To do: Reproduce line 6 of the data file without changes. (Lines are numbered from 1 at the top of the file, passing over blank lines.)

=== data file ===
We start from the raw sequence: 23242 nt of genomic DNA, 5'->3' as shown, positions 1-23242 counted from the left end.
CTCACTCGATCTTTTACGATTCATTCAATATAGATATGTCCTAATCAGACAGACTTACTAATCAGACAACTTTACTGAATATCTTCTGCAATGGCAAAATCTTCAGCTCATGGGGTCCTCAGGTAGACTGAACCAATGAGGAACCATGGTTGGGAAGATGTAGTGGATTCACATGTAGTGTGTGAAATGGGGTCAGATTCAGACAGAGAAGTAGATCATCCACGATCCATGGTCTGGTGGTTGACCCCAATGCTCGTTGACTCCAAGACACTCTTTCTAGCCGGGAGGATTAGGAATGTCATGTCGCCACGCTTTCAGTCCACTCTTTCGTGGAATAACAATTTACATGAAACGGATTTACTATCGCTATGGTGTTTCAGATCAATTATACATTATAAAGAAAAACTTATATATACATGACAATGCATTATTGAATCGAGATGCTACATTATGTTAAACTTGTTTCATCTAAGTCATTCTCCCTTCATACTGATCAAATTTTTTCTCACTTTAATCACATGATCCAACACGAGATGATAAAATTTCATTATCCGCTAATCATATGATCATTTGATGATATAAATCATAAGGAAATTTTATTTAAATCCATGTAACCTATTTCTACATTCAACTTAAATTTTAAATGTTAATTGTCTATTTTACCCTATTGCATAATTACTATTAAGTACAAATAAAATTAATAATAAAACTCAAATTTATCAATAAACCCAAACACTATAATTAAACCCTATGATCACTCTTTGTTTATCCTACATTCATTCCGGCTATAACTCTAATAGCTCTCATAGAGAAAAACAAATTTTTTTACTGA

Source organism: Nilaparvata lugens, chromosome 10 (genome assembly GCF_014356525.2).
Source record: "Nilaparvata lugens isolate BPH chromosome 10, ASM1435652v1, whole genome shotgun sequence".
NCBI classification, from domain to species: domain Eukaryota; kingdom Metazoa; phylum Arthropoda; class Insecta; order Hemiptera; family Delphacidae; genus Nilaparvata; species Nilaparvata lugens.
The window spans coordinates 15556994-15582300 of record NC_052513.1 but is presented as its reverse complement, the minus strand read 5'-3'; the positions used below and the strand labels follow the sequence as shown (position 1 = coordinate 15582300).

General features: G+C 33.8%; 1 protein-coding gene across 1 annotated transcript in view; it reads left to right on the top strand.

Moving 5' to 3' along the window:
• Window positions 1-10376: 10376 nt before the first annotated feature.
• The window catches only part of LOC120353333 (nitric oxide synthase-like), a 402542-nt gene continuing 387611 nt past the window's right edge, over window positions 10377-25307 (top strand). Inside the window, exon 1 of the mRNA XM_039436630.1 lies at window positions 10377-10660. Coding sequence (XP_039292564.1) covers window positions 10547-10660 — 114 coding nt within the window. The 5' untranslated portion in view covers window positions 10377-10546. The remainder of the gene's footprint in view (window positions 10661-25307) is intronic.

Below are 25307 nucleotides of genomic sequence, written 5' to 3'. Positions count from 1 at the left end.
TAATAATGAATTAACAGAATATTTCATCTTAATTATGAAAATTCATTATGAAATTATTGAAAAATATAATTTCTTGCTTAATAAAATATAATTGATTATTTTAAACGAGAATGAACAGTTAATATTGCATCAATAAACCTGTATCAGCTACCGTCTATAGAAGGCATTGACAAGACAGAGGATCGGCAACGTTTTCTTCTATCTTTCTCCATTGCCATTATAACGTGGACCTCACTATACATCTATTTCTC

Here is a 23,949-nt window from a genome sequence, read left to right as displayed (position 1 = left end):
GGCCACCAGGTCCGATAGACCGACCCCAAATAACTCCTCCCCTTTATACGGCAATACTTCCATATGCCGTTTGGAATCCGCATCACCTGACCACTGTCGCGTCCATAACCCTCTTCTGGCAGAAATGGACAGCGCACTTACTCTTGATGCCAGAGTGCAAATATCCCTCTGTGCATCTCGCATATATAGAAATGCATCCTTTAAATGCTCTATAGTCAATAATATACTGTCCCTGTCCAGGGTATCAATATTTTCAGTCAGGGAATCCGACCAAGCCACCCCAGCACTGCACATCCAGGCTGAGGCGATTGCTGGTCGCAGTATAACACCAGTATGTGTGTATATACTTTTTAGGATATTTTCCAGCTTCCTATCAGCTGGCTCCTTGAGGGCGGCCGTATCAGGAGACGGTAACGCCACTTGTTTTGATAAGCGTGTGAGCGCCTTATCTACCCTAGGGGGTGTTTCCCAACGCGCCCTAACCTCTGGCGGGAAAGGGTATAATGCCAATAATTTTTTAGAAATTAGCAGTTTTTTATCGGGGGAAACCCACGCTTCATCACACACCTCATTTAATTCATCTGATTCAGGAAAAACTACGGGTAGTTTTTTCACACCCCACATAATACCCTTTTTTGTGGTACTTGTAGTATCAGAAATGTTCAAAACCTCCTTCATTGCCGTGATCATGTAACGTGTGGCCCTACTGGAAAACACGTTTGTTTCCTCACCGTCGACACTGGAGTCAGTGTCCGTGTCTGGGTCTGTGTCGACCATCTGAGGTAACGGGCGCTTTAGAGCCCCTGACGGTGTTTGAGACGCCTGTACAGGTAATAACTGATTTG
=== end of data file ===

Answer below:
The window spans coordinates 15556994-15582300 of record NC_052513.1 but is presented as its reverse complement, the minus strand read 5'-3'; the positions used below and the strand labels follow the sequence as shown (position 1 = coordinate 15582300).